Vaccine research and development will expand at UTMB with the creation of the Sealy Institute for Vaccine Sciences.
The institute, supported by The Sealy & Smith Foundation and approved by The University of Texas System, will help fund and further guide the development of preventive and therapeutic vaccines at UTMB.
The institute will expand the successful, nationally and internationally recognized Sealy Center for Vaccine Development, which was established at UTMB in 2001.
UTMB is one of only seven World Health Organization vaccine centers in the world and one of only two in the United States. It is also home to a designated center of excellence regarding vaccines for emerging diseases, including Ebola and Zika. UTMB has an established, highly successful vaccine clinical trials program that has supported numerous clinical trials sponsored by the National Institutes of Health and industry. Most recently, UTMB and the Sealy Center for Vaccine Development partnered with Nature Publishing Group to launch a new leading vaccine journal.
“We’ve had a lot of success but there is a need for more funding and more research and development of vaccines that will benefit people all over the world,” said Dr. Alan Barrett, the director of the institute and the first holder of the John Sealy Distinguished University Chair in Vaccinology. “The objective of the Sealy Institute for Vaccine Sciences is to further enhance the international reputation of vaccine sciences at UTMB and create an environment where scientists can take their idea from discovery to phase I clinical trials.”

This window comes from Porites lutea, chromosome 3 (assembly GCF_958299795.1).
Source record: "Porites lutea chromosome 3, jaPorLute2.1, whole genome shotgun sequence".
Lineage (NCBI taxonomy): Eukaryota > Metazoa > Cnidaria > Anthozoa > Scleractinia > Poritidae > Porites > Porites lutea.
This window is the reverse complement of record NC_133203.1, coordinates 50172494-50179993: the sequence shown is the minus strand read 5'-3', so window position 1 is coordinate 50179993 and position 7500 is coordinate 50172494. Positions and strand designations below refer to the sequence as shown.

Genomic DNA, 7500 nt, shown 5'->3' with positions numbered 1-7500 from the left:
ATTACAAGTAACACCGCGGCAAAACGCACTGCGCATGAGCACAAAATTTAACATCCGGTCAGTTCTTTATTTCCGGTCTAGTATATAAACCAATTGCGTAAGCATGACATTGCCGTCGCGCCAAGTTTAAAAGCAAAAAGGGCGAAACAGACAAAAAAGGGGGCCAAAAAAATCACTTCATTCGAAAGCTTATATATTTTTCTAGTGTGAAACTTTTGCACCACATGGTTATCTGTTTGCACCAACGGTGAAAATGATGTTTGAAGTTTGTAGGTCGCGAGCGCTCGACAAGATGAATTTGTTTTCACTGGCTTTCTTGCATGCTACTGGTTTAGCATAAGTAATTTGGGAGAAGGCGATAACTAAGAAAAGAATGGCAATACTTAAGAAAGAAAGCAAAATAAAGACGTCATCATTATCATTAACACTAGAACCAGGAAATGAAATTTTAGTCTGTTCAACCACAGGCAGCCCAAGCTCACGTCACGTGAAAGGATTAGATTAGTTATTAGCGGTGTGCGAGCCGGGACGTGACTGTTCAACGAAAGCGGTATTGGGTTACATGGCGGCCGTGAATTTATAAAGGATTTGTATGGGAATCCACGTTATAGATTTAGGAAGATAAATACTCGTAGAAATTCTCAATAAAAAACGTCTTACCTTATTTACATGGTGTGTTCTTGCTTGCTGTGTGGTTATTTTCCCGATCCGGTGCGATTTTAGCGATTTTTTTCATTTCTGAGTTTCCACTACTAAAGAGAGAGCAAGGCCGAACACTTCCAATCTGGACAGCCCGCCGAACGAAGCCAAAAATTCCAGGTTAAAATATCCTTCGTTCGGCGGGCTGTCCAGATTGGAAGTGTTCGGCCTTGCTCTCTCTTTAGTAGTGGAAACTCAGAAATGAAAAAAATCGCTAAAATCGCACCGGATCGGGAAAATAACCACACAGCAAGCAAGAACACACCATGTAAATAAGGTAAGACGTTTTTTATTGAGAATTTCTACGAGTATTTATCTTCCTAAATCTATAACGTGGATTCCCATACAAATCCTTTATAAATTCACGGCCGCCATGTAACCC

Advancing a vaccine candidate beyond basic research and into clinical trials will be one of the Institute’s main goals, Barrett said. There are less than 50 vaccines for human disease in the world, but the threat from and the spread of emerging diseases continues to grow.
“The addition of just one vaccine will be a tremendous success story,” Barrett said.
To expedite the work on vaccine candidates, the institute plans to provide robust financial support over the next five years to UTMB researchers as part of a university-wide competition. The institute will review vaccine candidate proposals submitted by researchers, and the most promising candidate will secure funding and receive guidance to get a vaccine candidate ready for clinical trials.
“It’s a difficult, time-consuming and expensive process to develop a new vaccine, but here at UTMB and at the Institute we are committed to developing a new vaccine in the next decade,” Barrett said.
Along with the increase in funding for research, plans also include increased opportunities for students interested in focusing on vaccine research at UTMB as well as expansion of vaccinology internship activities and the clinical trials program.
“We are extremely proud of the vaccine work Dr. Barrett and others have done at UTMB and expect that more great work benefiting our country and the world will come from the Sealy Institute for Vaccine Sciences,” said Dr. Danny Jacobs, executive vice president and provost and dean of the School of Medicine. “Vaccines already prevent the deaths of millions of people around the globe and more could someday benefit from the efforts made by institute members under Dr. Barrett’s leadership and by the outstanding support of The Sealy & Smith Foundation.”